Before The Da Vinci Code, the movie; before the most massive and extended publicity circus that has likely ever surrounded a movie; before Tom Hanks' long hair, before The Da Vinci Code, the book; before Holy Blood, Holy Grail...
...before it all there was Leonardo Da Vinci and The Last Supper, the centerpiece of the current controversy. Certainly one of the greatest masterpieces of all time, The Last Supper is still nothing more than a painting done grudgingly by a grumpy artist in the late 15th Century. It has taken on a mythic quality that has nothing to do with reality, particularly Leonardo's reality.
The evidence most certainly indicates that Leonardo Da Vinci was at best an agnostic and more likely an atheist. First and foremost he was a man of fact and science. And he was most certainly a gay man. In fact, there is no evidence to even remotely suggest that he was anything other than a gay man. Leonardo's life is well documented and yet there is absolutely no evidence of any woman in his life; however it is well documented that he lived with a succession of very beautiful young male apprentices, none of whom had any artistic talent. He is also known to have spent almost 30 years through his death with a young male companion who was known to be something of a trouble maker. Much older famous and very successful man, young beautiful bad boy. Now there's a stretch.
But, of course, Christian history would rather record Leonardo as asexual rather than gay. In fact, the lengths that society will go to in order to avoid discussion of homosexuality is sometimes staggering, especially when it comes to the rich, famous and celebrated. The idea that so much of Western History is a result of the genius and accomplishments of men who were gay is simply not polite conversation.
And as the Da Vinci Code controversy and debate confirms, this remains the case.
In the midst of all this controversy created by Dan Brown's great and very fun read, a movie that apparently sucks, and a bunch of crazy Christians who see their religion under siege by a fictional novel and Tom Hanks, the real Da Vinci code is lost.
Leonardo was sending a clear message that is frustratingly absent from the current nonsensical storm of debate.
Leonardo lived with his loving male partner for some 30 years and this most certainly influenced his work and was reflected in his faces. This is the case with all artists.
Leonardo was, among many things, one of the greatest technicians of all time: the men and women in his masterpieces were always painted with great clarity. He did not accidentally paint a figure that was uncertain in its gender. Any fool can look at the figure of John in The Last Supper and see"her" for what "she" is. And rather than accept the obvious, the world goes Mary Magdalene crazy.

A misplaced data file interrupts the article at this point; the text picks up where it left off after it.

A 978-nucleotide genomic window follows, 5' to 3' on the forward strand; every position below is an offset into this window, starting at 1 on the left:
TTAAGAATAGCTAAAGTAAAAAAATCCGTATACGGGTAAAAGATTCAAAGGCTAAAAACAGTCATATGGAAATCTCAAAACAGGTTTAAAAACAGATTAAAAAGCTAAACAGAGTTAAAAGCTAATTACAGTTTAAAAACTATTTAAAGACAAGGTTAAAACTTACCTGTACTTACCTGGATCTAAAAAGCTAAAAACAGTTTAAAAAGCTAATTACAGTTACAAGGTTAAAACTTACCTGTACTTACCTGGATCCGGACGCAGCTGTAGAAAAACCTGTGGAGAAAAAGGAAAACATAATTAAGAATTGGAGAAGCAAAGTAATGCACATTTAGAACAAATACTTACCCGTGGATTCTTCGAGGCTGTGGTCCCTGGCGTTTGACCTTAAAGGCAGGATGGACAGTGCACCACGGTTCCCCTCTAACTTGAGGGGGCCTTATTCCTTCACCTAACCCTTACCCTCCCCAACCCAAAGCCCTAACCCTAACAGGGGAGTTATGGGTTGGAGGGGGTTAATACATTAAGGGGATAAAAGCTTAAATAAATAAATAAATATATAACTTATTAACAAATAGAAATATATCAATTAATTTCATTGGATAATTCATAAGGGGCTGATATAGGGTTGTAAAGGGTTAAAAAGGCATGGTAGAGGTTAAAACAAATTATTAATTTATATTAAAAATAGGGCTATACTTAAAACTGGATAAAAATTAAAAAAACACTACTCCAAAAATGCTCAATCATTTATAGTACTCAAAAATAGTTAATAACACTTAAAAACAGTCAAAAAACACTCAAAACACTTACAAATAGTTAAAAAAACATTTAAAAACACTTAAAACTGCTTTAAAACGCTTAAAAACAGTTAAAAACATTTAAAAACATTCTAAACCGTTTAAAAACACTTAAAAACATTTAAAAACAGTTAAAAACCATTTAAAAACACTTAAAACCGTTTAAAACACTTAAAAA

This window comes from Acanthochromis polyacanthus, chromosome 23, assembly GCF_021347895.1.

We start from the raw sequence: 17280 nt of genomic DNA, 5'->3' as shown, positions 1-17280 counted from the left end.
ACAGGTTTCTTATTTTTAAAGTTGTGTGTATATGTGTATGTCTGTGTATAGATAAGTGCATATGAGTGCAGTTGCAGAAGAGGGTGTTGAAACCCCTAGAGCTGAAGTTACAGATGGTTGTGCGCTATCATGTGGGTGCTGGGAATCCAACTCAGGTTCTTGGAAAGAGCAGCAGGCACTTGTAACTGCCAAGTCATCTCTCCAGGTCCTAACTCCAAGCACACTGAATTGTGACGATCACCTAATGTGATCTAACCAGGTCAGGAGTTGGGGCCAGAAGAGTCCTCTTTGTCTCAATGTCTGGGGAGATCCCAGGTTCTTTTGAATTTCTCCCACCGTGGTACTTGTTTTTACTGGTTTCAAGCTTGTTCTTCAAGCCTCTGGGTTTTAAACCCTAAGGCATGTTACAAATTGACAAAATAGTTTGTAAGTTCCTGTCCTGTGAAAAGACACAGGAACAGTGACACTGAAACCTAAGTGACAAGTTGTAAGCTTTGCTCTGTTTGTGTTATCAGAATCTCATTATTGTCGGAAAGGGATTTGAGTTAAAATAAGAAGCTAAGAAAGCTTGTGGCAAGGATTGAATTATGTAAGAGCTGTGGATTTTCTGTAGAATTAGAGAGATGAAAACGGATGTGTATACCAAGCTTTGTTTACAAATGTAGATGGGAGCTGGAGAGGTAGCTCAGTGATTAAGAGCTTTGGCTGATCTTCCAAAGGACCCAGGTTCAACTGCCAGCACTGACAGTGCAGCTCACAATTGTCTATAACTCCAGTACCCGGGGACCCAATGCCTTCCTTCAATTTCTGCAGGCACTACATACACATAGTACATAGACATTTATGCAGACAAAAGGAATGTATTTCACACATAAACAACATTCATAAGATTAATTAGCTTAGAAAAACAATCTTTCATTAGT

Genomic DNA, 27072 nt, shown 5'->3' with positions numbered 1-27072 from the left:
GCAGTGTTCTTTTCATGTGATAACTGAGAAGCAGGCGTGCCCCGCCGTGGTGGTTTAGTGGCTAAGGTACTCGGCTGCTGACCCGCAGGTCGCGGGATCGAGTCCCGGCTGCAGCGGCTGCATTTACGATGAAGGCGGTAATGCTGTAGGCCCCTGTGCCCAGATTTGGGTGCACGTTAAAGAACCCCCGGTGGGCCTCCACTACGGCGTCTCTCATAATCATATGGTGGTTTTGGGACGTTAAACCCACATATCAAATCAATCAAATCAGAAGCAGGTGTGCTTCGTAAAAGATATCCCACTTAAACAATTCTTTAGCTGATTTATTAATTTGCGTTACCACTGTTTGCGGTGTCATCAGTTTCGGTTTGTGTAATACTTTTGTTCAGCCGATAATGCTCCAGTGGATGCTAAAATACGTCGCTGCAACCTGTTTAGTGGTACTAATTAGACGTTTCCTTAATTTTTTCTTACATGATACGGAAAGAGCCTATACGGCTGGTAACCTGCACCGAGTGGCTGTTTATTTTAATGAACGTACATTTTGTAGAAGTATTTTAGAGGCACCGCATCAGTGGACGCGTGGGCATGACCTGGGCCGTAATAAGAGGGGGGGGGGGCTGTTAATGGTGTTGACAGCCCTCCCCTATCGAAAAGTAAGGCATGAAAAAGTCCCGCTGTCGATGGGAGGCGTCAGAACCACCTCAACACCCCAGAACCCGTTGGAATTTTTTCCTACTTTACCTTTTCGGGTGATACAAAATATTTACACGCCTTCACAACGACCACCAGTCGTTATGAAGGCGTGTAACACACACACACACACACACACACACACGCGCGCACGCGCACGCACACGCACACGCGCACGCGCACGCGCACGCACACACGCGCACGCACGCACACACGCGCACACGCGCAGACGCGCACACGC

If you sort through all the nonsense and the current avalanche of publicity and debate, you'll find a few honest art history experts who will shrug their shoulders and tell you that Leonardo portrayed John the Apostle as a gay man. And if there was a hidden message in The Last Supper it was that the apostle closest to Jesus, the apostle that Jesus "loved above all others" was a very effeminate man.
Leonardo painted John as very womanly. This is undeniable. Dan Brown and his believers would have you think that although Leonardo called the figure "John", he was secretly painting Mary Magdalene. As always, as if WE don't exist.
While there is no absolute proof of either supposition, the evidence supporting the gay interpretation far outweighs the Mary theory.
So if you push aside the rubbish heap of publicity and controversy based on pure fiction, you're left with a simple reality that is likely nothing more than the obvious to anyone other than a homophobe: John the Apostle, as painted by Leonardo Da Vinci, a gay man, was very pretty and very effeminate, and closest of all the Apostles to Jesus. The conclusions one would logically draw from that are just too horrible for a Christian world that has elevated a 15th Century painting to the status of historical photograph taken at a Passover Seder some 2,000 years ago.
In fact, The Last Supper is nothing more than a brilliant painting done some 1,500 years after the "fact" based on a gay interpretation of the gospels by a very gay, witty and iconoclast genius. Leonardo likely considered the fact that John refers to himself in the gospels as "the disciple who Jesus loved." John is also described in the Gospels as being the one who sat closest to Jesus "on whose chest he leaned." Like any gay man, Leonardo surely saw the implications in this and had his fun at the end of a paint brush.